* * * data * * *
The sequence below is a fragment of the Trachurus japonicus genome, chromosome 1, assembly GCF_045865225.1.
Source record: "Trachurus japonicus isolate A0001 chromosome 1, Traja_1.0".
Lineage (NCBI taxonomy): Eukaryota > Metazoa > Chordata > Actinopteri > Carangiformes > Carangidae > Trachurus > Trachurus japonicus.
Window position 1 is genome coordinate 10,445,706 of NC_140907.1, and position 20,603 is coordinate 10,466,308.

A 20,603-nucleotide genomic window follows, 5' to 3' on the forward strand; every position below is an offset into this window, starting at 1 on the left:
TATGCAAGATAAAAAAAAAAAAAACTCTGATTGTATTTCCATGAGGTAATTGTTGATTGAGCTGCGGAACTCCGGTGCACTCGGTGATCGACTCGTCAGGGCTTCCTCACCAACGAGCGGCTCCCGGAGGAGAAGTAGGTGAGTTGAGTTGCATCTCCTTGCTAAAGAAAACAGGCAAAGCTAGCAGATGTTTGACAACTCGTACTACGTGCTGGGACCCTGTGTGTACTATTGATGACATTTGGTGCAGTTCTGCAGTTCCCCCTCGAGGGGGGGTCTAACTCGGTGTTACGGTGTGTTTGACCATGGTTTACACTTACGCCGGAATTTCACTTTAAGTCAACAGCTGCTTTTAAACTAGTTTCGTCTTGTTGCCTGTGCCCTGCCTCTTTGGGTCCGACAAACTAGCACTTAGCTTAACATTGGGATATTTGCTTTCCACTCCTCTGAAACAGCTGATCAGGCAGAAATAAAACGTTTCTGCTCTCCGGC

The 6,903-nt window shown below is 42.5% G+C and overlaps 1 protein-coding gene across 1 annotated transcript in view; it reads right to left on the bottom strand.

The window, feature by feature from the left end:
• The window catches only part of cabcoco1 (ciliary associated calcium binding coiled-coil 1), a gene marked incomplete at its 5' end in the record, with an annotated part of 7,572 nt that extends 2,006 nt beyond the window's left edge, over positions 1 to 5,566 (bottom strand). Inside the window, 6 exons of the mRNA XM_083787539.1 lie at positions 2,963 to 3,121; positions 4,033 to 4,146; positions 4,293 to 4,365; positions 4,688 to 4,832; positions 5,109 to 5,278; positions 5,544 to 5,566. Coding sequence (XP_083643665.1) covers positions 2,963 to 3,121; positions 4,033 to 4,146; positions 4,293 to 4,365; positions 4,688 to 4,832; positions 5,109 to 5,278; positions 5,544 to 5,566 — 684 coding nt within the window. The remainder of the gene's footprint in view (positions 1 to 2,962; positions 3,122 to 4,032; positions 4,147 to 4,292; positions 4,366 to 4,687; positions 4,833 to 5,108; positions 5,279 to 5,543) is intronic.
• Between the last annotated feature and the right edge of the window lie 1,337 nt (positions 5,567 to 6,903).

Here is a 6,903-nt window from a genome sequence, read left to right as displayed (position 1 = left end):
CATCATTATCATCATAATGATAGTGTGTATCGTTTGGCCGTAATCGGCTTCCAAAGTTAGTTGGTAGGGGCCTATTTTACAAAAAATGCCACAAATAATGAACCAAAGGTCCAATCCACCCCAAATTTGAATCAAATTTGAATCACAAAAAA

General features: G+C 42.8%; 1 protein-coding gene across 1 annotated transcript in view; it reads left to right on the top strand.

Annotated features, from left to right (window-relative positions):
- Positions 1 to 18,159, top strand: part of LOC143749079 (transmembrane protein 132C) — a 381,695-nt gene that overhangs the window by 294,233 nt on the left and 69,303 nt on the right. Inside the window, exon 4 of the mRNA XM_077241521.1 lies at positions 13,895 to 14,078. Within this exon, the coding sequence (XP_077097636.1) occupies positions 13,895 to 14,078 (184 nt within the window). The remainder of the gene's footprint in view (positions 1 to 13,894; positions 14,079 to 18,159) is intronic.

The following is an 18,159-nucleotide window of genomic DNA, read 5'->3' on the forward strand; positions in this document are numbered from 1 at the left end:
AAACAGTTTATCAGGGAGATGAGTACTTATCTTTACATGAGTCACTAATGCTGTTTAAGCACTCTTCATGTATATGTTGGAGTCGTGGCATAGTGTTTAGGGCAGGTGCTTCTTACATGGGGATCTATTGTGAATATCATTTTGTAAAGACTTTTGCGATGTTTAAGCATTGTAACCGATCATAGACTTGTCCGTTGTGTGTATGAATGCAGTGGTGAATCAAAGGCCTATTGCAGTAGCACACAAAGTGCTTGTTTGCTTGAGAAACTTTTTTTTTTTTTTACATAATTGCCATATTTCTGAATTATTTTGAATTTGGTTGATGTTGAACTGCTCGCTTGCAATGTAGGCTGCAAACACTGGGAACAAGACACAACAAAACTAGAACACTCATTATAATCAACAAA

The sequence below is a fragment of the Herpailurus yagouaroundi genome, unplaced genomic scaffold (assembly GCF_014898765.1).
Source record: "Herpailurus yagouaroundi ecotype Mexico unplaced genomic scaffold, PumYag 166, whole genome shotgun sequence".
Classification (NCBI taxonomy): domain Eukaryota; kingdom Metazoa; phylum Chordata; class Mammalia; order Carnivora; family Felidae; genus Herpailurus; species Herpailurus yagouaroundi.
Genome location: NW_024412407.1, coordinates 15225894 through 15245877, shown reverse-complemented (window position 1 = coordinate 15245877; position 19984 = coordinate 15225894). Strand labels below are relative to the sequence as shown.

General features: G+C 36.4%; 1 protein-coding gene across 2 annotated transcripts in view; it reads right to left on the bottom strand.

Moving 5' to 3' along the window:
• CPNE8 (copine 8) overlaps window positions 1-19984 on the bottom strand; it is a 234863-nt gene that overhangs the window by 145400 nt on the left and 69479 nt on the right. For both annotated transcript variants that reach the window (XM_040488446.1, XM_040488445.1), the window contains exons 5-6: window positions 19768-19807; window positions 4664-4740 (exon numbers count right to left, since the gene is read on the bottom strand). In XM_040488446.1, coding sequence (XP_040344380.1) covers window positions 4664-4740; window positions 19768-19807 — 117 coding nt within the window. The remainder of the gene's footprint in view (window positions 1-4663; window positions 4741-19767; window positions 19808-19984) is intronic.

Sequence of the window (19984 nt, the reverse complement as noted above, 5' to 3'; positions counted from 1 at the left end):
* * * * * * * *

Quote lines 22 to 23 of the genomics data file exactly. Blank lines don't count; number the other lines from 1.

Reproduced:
General features: G+C 36.4%; 1 protein-coding gene across 2 annotated transcripts in view; it reads right to left on the bottom strand.

Moving 5' to 3' along the window: